Snails use their slime to help them move, stop them drying out and to scare off predators.
The UK wants gardeners to stop thinking of slugs and snails as pests and to embrace garden biodiversity. Is it worth considering in Australia?
The Blob, a long-lasting mass of warm water, sat off the Pacific coast of North America for years, bringing new species to formerly cold waters. What allows some to survive while others fade away?
Australia’s invertebrates have an ancient lineage and a fascinating evolution. Get up close with macrophotography to discover tiny, unique animals you’ve probably never seen before.
Rare left-coiled shells in garden snails turn out to be a developmental accident not an inherited trait.
Barnacles are an invasive species, carried worldwide along shipping routes. But Japan has a local solution: predatory and herbivorous snails feed on the barnacles and limit their spread.
Schistosome worms infect hundreds of millions of people worldwide. Researchers have discovered how to use inexpensive drones to identify disease hotspots in remote African villages.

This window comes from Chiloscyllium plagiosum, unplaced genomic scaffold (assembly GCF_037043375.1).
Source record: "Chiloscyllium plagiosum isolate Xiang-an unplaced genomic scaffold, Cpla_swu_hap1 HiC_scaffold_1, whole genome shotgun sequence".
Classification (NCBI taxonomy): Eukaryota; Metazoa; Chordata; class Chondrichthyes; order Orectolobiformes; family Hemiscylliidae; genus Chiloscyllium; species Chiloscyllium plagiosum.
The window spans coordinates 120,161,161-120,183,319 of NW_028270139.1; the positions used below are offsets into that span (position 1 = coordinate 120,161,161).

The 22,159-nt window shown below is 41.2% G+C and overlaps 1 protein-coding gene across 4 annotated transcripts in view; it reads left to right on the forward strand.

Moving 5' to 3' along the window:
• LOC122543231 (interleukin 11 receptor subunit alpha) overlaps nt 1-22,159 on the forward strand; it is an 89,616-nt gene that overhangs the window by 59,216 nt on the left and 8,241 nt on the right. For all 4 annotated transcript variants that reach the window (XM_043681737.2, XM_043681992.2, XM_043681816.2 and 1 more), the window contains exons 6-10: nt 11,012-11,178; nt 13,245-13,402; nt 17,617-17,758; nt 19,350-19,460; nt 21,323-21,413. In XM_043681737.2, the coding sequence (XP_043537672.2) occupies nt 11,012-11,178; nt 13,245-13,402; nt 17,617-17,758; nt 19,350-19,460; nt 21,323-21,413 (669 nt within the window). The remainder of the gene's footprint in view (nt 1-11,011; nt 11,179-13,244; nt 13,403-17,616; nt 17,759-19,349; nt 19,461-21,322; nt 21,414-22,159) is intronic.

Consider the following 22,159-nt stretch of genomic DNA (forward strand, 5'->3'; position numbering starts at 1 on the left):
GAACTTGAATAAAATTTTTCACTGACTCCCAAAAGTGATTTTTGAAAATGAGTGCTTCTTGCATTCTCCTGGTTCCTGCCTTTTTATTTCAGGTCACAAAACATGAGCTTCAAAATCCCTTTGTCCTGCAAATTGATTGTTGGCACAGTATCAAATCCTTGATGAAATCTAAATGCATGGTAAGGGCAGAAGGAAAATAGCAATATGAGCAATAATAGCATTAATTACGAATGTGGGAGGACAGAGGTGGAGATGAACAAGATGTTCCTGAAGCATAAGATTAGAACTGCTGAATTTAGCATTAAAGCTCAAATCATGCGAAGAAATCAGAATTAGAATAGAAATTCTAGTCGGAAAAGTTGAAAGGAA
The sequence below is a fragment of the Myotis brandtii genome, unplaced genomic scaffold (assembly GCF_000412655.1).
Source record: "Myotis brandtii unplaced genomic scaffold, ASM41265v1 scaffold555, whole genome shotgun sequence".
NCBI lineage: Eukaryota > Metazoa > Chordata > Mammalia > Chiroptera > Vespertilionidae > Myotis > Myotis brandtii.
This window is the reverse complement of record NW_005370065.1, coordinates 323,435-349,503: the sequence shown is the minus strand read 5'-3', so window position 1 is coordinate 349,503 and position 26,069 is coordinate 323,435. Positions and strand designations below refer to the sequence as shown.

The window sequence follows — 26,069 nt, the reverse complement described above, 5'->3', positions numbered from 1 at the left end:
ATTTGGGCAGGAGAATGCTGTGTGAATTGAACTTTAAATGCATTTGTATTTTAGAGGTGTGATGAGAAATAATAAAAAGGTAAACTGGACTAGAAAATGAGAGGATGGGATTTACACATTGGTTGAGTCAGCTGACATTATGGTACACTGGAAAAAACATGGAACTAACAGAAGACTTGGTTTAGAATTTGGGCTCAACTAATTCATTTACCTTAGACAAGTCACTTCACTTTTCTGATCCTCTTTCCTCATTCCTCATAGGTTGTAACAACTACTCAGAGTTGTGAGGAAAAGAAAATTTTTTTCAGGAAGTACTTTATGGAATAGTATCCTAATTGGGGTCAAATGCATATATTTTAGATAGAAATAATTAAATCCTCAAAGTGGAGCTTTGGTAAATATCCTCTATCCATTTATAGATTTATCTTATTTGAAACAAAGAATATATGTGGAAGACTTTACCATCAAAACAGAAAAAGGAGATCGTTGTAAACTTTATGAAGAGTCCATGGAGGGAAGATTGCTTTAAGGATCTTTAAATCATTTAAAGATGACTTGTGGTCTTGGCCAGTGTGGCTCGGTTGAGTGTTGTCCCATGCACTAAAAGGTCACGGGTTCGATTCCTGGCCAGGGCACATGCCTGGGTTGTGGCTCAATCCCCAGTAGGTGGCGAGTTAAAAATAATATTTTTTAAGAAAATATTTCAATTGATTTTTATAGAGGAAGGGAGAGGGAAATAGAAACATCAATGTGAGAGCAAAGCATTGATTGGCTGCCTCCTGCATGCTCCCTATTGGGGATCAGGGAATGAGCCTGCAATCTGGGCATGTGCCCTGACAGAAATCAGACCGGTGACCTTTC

A historical trail through its medicinal properties.
One thing I can tell you is that a snail’s bottom is right over its head.
It has been reported that at least one snail lived as many as 14 years in captivity. His name was George and he lived in Hawaii, in the United States.
New research reveals how stress could alter our perceptions about which animals are ‘smart’.
Pond snails use things like rocks or the side of their aquarium as their bed, attaching themselves while they sleep. This might not seem very relaxing but their shells do hang away from their body.
There’s a terrifying species that spreads rapidly, breeds prolifically and eats hundreds of plants. But the first research into the actual harm caused by giant African land snails found … not much.
Snail shells appear to be part of the creatures’ immune system.